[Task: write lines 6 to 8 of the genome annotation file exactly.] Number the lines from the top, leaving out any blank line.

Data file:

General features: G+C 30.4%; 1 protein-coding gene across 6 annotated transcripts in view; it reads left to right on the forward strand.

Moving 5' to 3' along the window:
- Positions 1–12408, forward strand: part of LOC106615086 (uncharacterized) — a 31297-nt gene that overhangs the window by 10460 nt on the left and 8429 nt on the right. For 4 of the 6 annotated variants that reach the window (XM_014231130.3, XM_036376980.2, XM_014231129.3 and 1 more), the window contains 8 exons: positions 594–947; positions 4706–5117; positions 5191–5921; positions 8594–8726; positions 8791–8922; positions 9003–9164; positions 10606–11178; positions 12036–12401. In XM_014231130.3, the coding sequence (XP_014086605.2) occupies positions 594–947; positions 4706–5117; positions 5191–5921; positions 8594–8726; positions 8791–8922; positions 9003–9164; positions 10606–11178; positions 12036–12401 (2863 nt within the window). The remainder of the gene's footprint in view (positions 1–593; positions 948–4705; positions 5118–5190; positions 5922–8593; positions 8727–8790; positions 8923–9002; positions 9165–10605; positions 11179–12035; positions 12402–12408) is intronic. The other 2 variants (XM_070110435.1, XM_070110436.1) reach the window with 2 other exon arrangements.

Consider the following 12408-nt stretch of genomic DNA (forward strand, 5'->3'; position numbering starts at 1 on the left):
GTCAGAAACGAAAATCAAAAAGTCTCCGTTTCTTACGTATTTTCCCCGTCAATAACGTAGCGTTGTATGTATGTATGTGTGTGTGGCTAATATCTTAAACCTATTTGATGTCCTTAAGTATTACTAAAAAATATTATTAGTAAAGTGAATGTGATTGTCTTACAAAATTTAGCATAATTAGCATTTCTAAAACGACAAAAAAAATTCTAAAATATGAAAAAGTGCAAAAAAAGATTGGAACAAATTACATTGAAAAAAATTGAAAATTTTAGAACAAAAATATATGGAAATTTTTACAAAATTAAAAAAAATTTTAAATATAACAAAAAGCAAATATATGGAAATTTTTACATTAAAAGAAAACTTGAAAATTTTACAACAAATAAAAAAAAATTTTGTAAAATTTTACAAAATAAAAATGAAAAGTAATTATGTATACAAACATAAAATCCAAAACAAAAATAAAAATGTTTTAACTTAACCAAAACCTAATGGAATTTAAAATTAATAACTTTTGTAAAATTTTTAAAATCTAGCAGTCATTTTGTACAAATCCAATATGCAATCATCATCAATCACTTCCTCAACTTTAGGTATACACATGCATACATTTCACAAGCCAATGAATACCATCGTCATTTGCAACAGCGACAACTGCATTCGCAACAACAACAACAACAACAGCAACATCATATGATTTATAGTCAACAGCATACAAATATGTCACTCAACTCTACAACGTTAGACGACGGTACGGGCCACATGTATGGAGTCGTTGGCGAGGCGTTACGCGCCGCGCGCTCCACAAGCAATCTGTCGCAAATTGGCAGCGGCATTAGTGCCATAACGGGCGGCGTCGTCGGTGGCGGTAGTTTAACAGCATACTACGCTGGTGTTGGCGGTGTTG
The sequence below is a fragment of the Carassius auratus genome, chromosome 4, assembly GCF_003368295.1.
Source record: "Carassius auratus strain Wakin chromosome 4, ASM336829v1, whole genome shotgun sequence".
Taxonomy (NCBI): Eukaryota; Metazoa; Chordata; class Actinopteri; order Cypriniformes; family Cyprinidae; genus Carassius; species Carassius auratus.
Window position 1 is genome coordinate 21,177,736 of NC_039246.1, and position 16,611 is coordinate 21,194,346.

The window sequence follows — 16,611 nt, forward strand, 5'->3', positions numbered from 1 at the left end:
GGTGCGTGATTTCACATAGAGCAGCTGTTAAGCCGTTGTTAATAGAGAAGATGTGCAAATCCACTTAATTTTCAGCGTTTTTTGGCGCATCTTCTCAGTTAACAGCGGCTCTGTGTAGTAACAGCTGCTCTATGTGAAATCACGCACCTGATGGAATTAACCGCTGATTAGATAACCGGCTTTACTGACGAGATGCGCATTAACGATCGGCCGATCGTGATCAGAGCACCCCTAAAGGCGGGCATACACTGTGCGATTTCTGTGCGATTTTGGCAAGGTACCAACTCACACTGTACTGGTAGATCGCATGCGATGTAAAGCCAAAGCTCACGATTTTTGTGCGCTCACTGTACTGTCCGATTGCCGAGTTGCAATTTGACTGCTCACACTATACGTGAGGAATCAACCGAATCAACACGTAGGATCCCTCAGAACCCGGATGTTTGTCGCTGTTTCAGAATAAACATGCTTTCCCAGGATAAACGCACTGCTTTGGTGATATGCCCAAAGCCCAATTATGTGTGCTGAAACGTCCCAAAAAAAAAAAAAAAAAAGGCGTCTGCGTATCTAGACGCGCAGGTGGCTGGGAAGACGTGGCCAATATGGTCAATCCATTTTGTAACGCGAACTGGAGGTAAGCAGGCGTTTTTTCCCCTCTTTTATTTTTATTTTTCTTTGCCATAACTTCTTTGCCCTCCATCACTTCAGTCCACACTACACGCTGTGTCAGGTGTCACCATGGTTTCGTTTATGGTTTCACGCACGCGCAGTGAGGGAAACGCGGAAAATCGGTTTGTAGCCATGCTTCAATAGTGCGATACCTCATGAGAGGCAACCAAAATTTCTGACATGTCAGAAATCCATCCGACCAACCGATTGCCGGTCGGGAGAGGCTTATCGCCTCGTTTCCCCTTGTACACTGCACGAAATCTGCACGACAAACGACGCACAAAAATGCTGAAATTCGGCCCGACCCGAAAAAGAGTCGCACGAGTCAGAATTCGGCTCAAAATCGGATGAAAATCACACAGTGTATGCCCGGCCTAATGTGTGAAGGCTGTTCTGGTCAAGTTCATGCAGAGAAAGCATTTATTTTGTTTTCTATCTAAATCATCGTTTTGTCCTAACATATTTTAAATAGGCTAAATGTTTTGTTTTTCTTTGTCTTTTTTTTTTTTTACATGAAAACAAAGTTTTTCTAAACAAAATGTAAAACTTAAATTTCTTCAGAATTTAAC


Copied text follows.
The sequence below is a fragment of the Carassius auratus genome, chromosome 4, assembly GCF_003368295.1.
Source record: "Carassius auratus strain Wakin chromosome 4, ASM336829v1, whole genome shotgun sequence".
Taxonomy (NCBI): Eukaryota; Metazoa; Chordata; class Actinopteri; order Cypriniformes; family Cyprinidae; genus Carassius; species Carassius auratus.